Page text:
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National Science Foundation Funds UAlbany Research on the Evolution of the Human Skull
$940,000 award part of $2.5 million collaborative study

Contact(s):  Catherine Herman (518) 956-8150

Color mapping of a computer-generated, early human skull Color mapping on this computer-generated, early human skull indicates levels of strain caused by bite and muscle forces. Bright red colors indicate areas of high strain caused by those forces, which are associated with chewing.

ALBANY, N.Y. (November 7, 2007) -- University at Albany anthropology professor David Strait has received a National Science Foundation grant of $940,000 to study how the facial skeletons of human ancestors and some primates are adapted to withstand the forces imposed by chewing. Strait's research will be part of the project, "Integrative Analysis of Hominid Feeding Biomechanics," which is a collaborative effort among researchers from nine other universities and colleges.

Strait's research will examine how the skull's shape has evolved in order to adapt to the forces associated with eating different types of food. He will focus on the skulls of the earliest human ancestors, which exhibit a collection of distinctive anatomical features in their jaws, faces and teeth. These features have long been thought to be adaptations to feeding on very hard or resistant food objects, including nuts and seeds, which may have been critical for survival during periods of scarcity.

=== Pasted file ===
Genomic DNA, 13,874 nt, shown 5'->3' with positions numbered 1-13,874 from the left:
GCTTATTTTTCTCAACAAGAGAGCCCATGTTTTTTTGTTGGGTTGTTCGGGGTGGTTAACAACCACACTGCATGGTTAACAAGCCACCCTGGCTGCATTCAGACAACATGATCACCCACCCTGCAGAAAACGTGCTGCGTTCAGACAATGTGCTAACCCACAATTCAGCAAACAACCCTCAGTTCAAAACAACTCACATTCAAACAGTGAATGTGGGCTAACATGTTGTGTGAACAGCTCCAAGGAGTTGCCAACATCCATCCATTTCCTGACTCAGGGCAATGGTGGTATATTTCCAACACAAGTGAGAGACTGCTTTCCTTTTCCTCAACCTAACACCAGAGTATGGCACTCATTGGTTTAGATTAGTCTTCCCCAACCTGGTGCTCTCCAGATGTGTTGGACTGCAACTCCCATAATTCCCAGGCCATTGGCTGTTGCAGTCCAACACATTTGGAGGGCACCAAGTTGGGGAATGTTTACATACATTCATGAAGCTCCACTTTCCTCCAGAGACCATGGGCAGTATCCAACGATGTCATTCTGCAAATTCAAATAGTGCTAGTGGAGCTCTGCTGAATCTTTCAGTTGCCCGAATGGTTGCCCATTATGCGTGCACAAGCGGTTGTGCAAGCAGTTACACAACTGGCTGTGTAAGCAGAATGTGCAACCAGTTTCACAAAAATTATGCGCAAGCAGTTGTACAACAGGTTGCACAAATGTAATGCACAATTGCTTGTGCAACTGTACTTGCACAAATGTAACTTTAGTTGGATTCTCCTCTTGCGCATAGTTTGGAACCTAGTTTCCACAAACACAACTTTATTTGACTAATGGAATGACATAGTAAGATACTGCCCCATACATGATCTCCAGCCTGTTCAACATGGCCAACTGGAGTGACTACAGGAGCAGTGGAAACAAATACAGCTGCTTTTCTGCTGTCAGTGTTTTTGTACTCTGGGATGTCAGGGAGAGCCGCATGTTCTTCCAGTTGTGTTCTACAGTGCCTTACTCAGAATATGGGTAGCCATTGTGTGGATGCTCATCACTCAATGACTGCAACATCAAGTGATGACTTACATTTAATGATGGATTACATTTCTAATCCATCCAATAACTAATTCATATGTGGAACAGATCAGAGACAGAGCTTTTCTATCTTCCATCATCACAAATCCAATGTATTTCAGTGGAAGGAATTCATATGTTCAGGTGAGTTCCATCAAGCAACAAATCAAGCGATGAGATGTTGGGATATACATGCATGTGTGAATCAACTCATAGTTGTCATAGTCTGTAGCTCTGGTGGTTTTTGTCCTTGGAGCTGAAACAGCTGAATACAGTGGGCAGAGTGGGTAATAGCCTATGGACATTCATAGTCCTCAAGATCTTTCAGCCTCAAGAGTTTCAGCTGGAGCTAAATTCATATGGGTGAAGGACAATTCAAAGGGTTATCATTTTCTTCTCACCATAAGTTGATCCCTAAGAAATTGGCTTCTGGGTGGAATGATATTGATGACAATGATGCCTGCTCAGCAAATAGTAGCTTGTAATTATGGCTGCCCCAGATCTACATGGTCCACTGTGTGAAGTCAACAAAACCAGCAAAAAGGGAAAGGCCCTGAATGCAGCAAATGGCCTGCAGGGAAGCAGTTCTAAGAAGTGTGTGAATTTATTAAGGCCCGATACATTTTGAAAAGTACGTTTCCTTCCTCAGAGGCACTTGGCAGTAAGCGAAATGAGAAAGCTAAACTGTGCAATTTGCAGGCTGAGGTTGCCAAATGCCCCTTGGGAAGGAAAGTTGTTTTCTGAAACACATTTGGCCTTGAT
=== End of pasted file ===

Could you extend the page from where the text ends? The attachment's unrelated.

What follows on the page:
"These dietary adaptations are thought to have been critical factors influencing the course of early human evolution, so this research project will provide valuable insights into the functional anatomy, diet, ecology and behavior of the earliest human ancestors," said Strait, who is the project director.

"We applaud David Strait's newest award from the National Science Foundation, which is a sign of the importance and stature of his research on evolutionary anthropology," said UAlbany Vice President for Research Lynn Videka.

Strait's research will examine the functional and evolutionary relationships between diet and skull form and collect data about skull biomechanics relevant to dentistry and craniofacial medicine. It will also generate data relevant to conservation efforts by documenting the relationship between ecology and adaptation in certain primates.

Researchers from The University of Chicago; Baylor College of Dentistry of Texas A&M; Arizona State University; George Washington University; Emory University; Mercer University; University of Massachusetts at Amherst; Kansas City University of Medicine and Biosciences; and the University of Vienna in Vienna, Austria, will also participate in the project.

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